In the back of your mind, there is the conversation you have been avoiding. Mostly it’s because it is going to be uncomfortable to share what you want to communicate. Uncomfortable for you. For them. You want things to get better on their own, so you avoid the conversation. But it is lingering there, in the back of your mind.
Your silence changes nothing except:
1. your frustration level, which increases, and
2. the quality of the relationship you have with that person, which decreases.
But how do you have a difficult conversation?
1. Be curious. Wonder what the world looks like from their point of view. Ask about their life. Learn about their perspective. Discover how they view the situation.
Ø Come to a difficult conversation with a solid set of well, thought out curious questions.
2. State the facts. Just the facts. What exactly is happening? Erase your interpretations and the hidden meanings you are ascribing to the facts. Allow just the facts. Getting a handle on the objective reality, and then take a good look at your own “meaning making machine”.
Ø Distill the situation down to clear, simple facts. What are the simple facts? Be specific.
3. Illuminate your interpretations. Then let them go. Take a good hard look at what the stories your meaning making machine has created. Delete these narratives.
Ø Erase the meaning you’ve created. Get ready to be open and ask the other person what the facts mean to them. (Notice that we are back to being curious.)
4. Clarify your request. Know what behavior it is you would like to ask for going forward.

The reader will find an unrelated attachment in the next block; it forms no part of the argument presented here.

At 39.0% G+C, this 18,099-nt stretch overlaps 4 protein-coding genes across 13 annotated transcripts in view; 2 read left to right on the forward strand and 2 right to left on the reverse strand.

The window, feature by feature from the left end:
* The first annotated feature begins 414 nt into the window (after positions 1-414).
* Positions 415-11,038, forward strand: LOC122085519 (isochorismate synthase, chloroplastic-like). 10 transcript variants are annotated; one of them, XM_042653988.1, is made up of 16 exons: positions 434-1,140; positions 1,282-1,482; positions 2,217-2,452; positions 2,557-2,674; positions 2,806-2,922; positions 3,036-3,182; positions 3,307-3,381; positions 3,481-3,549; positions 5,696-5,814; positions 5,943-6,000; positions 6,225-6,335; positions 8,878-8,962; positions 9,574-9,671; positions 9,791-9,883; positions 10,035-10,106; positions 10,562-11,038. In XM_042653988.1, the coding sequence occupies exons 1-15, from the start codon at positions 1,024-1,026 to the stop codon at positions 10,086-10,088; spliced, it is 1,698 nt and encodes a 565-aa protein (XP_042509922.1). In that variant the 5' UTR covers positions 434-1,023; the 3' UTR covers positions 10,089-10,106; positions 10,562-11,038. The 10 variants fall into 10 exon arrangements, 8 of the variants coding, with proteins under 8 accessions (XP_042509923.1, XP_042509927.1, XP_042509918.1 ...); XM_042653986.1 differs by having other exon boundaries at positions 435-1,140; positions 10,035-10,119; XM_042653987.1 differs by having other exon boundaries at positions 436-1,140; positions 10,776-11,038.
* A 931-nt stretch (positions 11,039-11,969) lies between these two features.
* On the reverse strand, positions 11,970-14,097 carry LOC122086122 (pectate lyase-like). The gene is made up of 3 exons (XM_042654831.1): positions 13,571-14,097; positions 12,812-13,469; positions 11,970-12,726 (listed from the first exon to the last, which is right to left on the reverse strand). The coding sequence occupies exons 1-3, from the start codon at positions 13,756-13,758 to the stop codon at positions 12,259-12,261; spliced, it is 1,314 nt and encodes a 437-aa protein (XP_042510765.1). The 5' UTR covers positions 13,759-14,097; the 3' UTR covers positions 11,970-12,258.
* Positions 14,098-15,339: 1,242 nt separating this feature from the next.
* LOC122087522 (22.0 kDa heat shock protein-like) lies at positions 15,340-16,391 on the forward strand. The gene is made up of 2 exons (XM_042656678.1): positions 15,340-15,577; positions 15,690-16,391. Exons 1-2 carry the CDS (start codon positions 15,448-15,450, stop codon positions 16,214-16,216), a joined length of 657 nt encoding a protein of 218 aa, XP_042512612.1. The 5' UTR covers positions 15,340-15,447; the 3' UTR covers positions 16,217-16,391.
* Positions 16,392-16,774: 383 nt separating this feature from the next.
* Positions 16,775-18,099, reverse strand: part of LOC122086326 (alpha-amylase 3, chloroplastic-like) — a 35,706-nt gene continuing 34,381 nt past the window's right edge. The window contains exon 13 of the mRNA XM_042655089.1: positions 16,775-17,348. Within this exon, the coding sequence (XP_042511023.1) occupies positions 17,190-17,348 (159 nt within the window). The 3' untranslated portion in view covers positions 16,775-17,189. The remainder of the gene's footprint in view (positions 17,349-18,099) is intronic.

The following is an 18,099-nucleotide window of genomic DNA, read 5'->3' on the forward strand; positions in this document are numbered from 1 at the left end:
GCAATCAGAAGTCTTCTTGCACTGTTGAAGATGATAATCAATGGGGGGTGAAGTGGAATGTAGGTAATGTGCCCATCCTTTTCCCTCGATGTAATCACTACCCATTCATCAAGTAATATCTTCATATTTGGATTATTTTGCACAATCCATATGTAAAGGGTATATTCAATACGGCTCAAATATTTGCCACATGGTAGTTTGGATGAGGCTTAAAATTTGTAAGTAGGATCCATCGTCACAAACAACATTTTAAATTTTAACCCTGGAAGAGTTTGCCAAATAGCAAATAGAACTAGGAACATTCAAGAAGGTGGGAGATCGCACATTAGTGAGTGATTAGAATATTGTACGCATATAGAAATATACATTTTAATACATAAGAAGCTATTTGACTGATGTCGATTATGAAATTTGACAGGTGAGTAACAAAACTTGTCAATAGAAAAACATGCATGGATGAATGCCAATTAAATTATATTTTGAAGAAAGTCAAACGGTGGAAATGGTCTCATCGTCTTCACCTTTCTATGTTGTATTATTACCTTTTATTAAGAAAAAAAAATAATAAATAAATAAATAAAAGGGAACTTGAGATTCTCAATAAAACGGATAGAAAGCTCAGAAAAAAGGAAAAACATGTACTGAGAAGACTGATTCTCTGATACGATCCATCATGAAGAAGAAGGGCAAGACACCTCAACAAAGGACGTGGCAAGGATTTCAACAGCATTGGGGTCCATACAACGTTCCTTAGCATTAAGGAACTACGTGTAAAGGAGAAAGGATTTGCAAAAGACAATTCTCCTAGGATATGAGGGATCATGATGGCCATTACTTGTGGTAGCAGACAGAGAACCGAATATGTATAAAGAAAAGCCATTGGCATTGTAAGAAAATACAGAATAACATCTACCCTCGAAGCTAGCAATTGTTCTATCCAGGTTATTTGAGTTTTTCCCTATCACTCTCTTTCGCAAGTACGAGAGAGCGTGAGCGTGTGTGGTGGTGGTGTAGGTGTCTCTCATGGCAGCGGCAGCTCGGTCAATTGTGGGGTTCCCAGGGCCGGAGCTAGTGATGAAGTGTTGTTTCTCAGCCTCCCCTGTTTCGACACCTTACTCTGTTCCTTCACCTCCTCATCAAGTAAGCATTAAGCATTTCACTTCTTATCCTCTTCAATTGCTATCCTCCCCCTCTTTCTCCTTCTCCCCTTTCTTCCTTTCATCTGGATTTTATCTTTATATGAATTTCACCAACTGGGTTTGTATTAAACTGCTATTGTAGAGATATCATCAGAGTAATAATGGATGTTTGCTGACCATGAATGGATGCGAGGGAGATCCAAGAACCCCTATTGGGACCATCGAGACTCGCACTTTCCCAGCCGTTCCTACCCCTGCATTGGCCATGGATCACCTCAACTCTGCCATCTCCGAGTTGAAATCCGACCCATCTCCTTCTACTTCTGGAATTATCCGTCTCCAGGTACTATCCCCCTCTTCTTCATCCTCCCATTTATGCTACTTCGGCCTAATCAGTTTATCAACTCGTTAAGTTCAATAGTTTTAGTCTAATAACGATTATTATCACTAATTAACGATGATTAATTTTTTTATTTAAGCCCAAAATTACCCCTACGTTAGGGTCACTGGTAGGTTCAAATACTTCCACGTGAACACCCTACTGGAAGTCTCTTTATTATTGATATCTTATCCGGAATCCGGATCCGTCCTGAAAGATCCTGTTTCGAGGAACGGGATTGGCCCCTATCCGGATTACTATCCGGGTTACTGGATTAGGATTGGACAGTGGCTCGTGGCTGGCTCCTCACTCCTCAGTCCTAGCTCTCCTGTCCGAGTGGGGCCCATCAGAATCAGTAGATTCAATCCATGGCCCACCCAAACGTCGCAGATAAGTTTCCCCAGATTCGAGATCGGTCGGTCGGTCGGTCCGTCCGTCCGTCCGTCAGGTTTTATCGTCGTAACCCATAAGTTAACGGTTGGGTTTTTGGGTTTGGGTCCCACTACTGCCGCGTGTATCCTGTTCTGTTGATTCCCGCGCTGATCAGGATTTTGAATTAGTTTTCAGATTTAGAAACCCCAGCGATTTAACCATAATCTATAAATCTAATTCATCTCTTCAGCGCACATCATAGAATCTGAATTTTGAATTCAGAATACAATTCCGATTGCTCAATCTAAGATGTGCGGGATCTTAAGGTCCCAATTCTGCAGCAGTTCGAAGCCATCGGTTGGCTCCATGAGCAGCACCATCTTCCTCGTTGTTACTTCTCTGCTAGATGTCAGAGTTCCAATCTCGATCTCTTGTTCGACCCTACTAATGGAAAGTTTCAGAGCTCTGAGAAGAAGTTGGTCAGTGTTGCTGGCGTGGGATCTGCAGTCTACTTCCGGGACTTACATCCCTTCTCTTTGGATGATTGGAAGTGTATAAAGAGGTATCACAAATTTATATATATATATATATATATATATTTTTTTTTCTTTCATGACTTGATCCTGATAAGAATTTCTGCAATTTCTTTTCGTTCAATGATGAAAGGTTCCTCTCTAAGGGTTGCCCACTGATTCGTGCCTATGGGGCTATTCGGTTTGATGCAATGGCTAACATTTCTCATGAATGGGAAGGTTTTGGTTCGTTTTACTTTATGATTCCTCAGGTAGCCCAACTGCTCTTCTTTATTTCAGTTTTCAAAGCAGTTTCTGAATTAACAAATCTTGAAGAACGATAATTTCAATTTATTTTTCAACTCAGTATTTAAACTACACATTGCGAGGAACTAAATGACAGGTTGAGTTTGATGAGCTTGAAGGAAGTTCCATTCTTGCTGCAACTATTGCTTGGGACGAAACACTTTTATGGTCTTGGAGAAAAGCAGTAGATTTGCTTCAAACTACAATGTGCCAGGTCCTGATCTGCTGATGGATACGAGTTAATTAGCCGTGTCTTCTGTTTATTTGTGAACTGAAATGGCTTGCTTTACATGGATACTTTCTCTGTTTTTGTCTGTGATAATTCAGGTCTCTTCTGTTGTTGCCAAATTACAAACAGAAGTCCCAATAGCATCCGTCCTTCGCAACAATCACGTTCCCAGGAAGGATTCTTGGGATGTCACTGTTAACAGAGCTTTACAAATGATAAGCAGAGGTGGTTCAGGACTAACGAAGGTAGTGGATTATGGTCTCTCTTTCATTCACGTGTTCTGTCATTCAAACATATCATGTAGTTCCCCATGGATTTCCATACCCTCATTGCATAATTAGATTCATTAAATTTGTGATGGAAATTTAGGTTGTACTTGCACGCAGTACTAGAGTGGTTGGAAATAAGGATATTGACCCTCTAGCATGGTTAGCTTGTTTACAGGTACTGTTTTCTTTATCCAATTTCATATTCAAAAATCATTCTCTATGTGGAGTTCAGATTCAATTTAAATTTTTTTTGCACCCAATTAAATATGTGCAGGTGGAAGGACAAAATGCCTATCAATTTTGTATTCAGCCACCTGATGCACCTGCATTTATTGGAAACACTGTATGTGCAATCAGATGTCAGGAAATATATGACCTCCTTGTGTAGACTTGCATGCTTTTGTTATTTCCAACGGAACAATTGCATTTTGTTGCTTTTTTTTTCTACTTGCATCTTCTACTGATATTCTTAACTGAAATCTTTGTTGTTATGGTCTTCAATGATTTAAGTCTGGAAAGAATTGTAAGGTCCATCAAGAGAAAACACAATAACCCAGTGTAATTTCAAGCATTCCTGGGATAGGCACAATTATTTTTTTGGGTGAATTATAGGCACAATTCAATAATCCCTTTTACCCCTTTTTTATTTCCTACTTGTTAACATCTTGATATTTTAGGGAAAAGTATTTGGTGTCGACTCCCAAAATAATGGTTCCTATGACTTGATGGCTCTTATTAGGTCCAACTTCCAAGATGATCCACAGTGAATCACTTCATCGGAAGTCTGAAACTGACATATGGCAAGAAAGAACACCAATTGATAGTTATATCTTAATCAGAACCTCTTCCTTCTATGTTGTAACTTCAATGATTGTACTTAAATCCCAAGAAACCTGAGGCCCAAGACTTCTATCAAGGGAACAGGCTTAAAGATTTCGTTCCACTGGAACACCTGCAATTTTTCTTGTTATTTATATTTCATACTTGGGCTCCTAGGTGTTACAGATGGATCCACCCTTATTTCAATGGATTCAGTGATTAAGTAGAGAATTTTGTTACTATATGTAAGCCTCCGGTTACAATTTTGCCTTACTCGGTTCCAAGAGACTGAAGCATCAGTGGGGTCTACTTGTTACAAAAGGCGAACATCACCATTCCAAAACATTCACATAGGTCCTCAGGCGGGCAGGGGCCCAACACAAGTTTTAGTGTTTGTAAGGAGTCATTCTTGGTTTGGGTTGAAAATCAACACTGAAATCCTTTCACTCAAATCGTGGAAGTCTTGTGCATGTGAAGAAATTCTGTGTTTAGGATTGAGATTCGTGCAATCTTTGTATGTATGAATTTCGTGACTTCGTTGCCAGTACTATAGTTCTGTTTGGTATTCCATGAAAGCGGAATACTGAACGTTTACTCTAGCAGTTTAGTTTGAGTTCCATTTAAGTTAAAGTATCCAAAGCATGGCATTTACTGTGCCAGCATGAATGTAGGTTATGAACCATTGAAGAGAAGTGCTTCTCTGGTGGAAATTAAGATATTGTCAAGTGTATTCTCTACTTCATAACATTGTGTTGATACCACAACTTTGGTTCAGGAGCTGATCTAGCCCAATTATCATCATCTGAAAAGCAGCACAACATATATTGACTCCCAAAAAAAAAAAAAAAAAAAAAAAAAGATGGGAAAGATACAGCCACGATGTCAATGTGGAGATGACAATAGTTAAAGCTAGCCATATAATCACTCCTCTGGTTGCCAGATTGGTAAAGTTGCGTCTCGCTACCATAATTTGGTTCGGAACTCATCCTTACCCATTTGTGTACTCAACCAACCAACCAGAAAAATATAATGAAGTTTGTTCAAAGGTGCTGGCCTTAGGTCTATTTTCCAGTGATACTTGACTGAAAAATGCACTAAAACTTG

Armed with your curiosity and just the facts, aware of your own meaning making machine (that imagination of ours!) go have your conversation.
ü What questions can you ask to find out what their experience is?
ü How can you demonstrate both curiosity and compassion during the conversation?
ü Once you have their version of reality, and yours, on the table, check your request.
o If it still applies, make your request.
o If you want to amend the request, do so and then make your request.
o If you now have a new understanding and need to make no request, simply share that. (“This conversation really helped me. I thought I was going to ask you ___________, but now I realize that is not necessary. Thank you.”)
Practicing these conversations when the issues are small and seem minor accomplishes 2 things:
1. Issues stay small.
2. You have a lot more practice with these kinds of talks. It’s easier and feels more natural to do. Then, when you need to have a higher stakes conversation you have more practice, which will help you have a better outcome when it matters most.
Enjoy the conversation!